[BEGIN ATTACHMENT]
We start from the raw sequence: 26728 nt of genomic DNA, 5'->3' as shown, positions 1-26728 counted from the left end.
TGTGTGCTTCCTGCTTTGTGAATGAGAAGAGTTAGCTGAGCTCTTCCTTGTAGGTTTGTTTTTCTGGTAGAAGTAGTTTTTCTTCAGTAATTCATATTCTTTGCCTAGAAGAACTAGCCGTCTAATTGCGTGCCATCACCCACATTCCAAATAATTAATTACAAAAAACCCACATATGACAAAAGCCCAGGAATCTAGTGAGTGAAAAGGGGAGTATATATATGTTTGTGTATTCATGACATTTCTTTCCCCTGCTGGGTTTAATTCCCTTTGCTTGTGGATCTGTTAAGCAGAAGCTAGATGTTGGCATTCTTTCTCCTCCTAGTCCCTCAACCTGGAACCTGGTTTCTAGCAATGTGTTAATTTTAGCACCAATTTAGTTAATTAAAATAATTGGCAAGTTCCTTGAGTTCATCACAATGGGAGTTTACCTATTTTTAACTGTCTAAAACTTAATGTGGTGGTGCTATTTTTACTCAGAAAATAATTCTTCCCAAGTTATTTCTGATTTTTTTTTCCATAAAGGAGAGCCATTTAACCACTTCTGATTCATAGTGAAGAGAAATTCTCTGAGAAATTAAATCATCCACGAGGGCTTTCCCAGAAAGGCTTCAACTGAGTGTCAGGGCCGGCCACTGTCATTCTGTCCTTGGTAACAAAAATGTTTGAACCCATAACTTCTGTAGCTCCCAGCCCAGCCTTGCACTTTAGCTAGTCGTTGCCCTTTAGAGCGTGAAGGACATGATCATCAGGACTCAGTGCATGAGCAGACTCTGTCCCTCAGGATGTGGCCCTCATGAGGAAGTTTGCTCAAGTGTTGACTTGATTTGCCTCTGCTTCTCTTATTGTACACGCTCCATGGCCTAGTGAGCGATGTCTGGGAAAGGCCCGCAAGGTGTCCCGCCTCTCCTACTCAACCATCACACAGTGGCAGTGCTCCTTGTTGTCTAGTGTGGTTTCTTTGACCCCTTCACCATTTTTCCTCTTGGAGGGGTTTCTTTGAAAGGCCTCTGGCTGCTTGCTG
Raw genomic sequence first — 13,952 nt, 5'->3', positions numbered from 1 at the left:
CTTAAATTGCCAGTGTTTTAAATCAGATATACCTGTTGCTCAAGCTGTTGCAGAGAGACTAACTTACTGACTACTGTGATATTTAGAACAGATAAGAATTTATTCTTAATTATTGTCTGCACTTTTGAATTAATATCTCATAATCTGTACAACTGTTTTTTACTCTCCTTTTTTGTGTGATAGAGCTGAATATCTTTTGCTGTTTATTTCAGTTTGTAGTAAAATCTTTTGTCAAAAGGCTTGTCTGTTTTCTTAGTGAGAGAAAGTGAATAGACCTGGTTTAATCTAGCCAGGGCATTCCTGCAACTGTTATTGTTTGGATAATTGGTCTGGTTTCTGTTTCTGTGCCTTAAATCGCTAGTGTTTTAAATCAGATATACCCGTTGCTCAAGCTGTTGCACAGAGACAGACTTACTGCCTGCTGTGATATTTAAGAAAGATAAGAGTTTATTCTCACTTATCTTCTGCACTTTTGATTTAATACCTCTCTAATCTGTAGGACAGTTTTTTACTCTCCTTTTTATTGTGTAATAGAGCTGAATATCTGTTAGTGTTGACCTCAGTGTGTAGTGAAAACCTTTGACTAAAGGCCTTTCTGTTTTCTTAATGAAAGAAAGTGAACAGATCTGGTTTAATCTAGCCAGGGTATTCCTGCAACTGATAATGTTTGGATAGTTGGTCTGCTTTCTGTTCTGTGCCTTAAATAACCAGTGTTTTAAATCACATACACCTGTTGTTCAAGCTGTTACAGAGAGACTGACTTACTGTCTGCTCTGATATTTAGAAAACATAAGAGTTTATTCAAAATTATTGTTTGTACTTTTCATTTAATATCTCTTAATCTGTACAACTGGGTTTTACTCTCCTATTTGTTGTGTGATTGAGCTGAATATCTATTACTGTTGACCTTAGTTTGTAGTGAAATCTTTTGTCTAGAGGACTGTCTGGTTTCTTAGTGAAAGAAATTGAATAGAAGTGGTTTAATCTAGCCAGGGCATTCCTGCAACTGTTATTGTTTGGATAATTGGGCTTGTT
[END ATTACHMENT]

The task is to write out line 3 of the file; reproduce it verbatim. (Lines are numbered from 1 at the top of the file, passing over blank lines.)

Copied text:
Raw genomic sequence first — 13,952 nt, 5'->3', positions numbered from 1 at the left: